Jordan of course had some struggles because of his house arrest.
“I would ask God why this was happening to me,” he recalls. “God would answer other prayers but he never answered this one.”
Fastforward a year, house arrest is done, and the trial is beginning. As Jordan’s trial began, the court room was filled with people supporting him – his family and a large group of people from Urban Promise. Three security guards as well as police officers identified Jordan and testified against him. “I’m thinking ‘I’m over!’” says Jordan. “You have the people that represent the law saying that this is me. I am going to prison for at least five years.” Although intimidated, Jordan took the stand and told the truth, that he wasn’t the person they were looking for.
When the judge reconvened court to give his verdict, Jordan felt a “crazy amount of joy” come over him. Before the judge got to his verdict, Jordan heard deep within his spirit, “Don’t worry. I’ve got you. Justice is going to come through. You didn’t do this and I’m going to set you free.”
As the judge concluded his verdict he said to Jordan, “You are innocent. You are not guilty. I believe your testimony and therefore all these charges against you are dropped.”
That evening, in the quietness of his room he felt God say to him, “Ask me again.” So Jordan asked the question again that had been only met with silence in the past, “Why did you allow this to happen to me?”
Jordan was astonished by the answer: “Because you asked for it.”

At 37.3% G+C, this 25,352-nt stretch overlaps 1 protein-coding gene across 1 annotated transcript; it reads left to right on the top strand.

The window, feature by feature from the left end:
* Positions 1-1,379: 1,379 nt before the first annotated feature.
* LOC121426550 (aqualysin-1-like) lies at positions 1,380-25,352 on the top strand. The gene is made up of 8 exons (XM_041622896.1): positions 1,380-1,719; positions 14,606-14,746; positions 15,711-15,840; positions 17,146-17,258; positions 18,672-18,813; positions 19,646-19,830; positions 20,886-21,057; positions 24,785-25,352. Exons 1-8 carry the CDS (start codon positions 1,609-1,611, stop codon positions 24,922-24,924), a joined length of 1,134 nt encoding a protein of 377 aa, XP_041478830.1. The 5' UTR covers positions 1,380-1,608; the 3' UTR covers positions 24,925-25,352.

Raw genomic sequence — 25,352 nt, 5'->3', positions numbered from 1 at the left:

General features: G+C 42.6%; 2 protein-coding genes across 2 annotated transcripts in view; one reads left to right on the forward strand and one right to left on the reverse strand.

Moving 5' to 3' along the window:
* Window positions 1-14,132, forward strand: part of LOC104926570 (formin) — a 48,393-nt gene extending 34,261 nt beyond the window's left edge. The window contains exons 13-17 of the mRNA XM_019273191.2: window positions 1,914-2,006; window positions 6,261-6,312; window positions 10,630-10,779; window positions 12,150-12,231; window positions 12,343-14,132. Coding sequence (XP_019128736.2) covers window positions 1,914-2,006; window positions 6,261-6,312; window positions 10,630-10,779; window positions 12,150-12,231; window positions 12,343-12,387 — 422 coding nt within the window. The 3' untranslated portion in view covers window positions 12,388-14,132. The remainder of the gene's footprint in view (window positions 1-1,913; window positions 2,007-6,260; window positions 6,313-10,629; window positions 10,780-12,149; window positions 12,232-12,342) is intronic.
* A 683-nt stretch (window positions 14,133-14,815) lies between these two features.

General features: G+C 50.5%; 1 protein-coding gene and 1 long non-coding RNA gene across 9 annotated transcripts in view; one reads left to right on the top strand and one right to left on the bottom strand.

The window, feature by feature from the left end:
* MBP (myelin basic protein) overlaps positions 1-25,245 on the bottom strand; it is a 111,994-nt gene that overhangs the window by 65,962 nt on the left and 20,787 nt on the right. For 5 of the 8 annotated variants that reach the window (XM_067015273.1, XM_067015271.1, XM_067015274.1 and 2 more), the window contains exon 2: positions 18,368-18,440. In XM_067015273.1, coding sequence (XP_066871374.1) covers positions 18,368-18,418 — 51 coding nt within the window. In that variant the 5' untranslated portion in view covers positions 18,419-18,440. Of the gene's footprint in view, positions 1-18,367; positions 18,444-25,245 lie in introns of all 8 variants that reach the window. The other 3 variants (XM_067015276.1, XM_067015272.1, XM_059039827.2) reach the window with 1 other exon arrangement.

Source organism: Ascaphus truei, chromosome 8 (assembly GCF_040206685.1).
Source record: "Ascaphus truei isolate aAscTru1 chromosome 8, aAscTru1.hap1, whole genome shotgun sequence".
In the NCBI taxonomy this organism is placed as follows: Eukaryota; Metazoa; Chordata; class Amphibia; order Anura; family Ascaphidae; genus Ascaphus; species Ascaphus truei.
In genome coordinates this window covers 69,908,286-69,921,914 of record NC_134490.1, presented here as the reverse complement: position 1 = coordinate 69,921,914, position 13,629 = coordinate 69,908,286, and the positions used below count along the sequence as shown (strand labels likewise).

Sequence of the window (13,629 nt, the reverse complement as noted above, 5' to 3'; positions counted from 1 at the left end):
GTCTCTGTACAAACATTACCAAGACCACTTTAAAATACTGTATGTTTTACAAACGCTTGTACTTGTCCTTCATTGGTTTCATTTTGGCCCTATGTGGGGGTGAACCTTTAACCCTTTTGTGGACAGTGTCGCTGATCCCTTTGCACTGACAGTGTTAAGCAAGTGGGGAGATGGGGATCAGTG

In Jordan’s confusion he was reminded of that prayer he prayed back in the small cell. God said to him, “Well, didn’t you come closer to me during this time?”
“It was like a big bang went off as I realized that everything that I prayed for, before any of this even happened, was answered, and then more,” Jordan explains. “I asked God, ‘Why couldn’t you tell me this earlier because it would have been easier for me if I would have known the outcome?’ God replied, ‘You never would have sought me as did.’” It was at that point in Jordan’s life that he gave his life over to God.
Today you will find Jordan Thoms in the same neighbourhood in Scarborough, but these days he rolls with a different crew. “Since being on house arrest,” Jordan says, “I have really fallen in love with the Word of God and I want to teach it and minister to people by it and through it. I really have a heart for my community that I live in.”
He has a crew of six or seven people and they are in the process of planting a church; currently looking for a space to meet. The team is involved in one-on-one Bible studies, home visits to provide the community with items such as groceries, and a young adults program with several young men. Jordan is also starting a prison ministry, meeting with young men from his community who have found themselves in the jail system.
Jordan, reflecting on the mistaken identity situation, remarks, “It was the worst thing that ever happened to me, but it is the best thing that ever happened to me in hindsight, because of what came out of it.” He continues, “A couple of people have said to me ‘If you can change, maybe I can change.’ That really chokes me up. They actually see Jesus now as a person that you can come to as you are, and not have to clean yourself up first. They have hope.”
MCEC walks alongside Jordan as he and his crew minister in Scarborough, providing financial support and a coach, as he follows God’s calling in his life.